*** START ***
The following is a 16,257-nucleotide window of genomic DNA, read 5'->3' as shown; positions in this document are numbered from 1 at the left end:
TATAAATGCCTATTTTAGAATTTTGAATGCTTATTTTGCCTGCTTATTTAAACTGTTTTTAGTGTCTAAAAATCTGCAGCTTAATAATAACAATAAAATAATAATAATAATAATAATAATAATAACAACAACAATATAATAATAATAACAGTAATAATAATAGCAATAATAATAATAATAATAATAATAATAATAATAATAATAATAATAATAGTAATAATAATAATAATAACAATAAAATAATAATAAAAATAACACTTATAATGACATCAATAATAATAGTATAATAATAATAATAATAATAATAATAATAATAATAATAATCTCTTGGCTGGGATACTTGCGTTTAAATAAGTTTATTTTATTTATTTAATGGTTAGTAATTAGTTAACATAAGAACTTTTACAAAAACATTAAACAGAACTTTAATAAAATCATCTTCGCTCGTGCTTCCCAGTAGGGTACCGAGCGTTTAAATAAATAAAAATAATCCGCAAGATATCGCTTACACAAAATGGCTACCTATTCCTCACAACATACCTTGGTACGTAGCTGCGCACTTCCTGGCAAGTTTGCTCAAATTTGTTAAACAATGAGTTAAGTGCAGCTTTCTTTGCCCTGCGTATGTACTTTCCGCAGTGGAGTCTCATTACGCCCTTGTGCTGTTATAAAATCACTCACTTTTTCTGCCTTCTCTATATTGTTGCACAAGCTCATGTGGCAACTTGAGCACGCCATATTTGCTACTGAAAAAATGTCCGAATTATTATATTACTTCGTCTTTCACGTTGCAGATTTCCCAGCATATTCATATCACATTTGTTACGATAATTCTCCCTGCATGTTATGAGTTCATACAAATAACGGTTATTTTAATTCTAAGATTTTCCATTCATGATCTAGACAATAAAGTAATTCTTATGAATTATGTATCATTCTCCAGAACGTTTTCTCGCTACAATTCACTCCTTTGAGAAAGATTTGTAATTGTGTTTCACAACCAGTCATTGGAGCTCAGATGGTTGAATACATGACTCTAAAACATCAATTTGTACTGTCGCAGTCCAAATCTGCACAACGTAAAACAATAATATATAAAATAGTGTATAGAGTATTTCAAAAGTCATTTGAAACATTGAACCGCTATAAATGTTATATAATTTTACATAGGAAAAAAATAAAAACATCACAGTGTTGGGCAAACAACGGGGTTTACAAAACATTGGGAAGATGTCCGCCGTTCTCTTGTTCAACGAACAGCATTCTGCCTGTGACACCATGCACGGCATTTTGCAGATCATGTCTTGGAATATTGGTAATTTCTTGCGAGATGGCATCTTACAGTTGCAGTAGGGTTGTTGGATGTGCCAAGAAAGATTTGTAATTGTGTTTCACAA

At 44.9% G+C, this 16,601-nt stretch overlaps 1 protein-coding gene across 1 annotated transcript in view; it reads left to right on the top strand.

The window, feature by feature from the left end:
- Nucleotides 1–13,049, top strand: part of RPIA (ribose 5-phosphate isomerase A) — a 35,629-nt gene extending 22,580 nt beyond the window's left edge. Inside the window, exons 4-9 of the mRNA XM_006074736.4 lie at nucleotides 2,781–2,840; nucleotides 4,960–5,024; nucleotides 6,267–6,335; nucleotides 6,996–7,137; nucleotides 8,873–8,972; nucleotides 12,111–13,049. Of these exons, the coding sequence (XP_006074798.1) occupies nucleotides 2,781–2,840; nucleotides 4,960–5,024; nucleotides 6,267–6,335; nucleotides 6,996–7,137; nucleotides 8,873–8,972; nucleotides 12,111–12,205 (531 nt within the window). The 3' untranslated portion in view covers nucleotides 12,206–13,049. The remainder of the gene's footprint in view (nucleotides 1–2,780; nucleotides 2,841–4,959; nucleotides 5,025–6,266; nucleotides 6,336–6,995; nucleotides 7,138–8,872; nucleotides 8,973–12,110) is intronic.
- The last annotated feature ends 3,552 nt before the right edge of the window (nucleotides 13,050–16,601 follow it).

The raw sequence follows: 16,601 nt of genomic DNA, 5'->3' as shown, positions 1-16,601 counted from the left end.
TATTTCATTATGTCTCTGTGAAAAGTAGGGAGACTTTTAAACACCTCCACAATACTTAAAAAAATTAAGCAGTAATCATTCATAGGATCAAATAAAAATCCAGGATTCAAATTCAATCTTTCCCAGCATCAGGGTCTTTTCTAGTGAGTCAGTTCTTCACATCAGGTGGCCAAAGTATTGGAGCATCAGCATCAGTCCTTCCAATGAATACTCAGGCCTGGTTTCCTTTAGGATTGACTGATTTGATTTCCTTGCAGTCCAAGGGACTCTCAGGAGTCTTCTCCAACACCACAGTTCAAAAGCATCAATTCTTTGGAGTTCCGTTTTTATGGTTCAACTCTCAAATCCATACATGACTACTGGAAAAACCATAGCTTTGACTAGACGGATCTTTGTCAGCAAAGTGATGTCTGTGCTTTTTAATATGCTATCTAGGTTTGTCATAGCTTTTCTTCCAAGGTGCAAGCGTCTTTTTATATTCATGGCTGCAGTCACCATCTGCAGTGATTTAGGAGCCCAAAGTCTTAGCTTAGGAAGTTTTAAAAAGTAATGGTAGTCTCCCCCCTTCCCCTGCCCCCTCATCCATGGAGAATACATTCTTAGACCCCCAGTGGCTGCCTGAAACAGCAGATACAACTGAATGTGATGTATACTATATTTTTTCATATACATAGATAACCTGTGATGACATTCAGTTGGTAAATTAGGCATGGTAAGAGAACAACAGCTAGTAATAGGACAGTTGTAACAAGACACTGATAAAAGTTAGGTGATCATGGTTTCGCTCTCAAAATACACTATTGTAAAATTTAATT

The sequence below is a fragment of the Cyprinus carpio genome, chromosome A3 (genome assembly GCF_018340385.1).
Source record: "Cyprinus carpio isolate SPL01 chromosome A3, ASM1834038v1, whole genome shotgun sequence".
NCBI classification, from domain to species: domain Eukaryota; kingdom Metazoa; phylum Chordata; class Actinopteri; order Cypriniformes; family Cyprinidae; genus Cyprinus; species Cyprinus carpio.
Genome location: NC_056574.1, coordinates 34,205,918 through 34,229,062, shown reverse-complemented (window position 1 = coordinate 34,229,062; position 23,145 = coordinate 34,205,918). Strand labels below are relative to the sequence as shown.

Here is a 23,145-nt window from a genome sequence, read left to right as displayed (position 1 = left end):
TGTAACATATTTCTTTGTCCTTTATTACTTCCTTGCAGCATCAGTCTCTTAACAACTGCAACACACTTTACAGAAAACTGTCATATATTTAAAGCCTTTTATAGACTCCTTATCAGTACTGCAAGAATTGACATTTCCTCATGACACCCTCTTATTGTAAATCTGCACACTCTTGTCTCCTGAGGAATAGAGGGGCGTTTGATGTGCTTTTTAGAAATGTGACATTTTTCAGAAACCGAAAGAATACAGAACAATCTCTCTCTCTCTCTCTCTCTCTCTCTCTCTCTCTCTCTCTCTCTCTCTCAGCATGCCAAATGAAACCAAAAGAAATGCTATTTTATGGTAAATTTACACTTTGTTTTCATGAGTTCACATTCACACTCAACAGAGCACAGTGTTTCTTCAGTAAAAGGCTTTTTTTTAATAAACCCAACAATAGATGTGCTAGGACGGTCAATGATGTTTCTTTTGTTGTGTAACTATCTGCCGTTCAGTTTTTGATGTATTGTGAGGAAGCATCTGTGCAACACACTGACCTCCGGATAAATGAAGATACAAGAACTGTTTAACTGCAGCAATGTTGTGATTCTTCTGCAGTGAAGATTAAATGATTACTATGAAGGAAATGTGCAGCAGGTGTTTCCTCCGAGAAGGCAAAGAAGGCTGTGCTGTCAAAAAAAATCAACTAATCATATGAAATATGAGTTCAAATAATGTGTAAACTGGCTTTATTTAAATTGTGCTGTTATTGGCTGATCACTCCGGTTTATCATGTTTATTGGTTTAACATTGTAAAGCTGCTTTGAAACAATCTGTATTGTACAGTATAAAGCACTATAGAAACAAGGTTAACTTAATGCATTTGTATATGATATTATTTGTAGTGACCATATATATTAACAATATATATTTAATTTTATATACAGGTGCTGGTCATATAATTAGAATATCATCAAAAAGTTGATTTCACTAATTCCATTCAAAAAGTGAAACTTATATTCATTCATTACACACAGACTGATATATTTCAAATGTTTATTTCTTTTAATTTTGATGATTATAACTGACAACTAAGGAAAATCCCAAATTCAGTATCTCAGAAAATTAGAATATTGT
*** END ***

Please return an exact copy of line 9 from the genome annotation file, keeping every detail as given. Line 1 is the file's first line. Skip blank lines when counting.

The sequence below is a fragment of the Cyprinus carpio genome, chromosome A3 (genome assembly GCF_018340385.1).